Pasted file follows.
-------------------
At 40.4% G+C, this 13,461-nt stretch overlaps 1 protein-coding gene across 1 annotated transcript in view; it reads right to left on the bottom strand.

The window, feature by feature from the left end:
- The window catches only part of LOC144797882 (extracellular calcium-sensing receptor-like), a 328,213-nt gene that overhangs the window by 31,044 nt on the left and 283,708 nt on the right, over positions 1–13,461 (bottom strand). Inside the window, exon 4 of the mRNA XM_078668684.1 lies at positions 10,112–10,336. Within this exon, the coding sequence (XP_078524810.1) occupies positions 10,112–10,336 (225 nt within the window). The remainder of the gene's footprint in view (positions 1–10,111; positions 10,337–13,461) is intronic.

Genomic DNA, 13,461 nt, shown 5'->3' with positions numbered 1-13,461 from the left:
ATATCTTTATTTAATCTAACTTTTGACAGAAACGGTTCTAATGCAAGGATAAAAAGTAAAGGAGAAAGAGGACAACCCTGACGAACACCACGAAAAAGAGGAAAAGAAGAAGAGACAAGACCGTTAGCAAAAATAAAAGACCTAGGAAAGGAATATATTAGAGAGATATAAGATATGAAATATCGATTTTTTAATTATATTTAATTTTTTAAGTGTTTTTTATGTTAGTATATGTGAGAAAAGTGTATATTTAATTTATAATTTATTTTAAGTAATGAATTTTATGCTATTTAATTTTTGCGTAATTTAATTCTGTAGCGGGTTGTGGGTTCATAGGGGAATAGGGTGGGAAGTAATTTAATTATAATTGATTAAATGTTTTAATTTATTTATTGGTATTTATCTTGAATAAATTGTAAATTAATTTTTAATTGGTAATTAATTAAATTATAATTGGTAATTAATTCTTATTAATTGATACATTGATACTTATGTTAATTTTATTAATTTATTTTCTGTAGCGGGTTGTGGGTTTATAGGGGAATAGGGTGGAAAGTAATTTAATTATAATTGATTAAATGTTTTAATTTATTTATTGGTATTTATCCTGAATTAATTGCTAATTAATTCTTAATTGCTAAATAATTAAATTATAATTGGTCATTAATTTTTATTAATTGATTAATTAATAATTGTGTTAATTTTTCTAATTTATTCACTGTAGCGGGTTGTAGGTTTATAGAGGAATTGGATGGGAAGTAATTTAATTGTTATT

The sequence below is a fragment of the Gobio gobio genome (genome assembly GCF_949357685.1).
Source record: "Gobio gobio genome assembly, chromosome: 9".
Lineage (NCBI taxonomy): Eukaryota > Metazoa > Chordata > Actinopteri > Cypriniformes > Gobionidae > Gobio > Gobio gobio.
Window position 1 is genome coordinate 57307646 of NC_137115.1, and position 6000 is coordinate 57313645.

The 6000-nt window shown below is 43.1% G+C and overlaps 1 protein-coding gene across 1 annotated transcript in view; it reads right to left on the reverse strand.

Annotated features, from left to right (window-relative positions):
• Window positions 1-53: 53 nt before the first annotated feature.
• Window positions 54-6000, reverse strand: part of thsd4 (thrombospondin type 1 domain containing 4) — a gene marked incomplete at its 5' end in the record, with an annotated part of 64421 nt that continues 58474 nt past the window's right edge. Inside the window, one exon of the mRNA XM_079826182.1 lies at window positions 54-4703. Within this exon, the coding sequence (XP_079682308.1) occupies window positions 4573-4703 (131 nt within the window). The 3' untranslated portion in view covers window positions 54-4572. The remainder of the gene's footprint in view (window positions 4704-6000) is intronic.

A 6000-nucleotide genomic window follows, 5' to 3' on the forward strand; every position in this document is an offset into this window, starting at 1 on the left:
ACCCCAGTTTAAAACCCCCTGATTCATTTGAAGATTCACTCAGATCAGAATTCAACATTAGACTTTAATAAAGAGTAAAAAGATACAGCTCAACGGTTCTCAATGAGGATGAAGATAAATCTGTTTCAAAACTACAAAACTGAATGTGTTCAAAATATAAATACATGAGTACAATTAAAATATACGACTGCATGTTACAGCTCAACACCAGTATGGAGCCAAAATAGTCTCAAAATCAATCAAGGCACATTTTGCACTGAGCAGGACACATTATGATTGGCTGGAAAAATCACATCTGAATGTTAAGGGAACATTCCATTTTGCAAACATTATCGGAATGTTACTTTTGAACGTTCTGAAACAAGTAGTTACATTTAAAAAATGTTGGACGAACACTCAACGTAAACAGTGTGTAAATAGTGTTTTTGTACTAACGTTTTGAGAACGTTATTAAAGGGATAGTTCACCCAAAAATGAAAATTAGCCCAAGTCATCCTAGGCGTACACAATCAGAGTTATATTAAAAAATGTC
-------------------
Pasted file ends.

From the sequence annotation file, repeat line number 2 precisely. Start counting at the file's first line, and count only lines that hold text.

The window, feature by feature from the left end: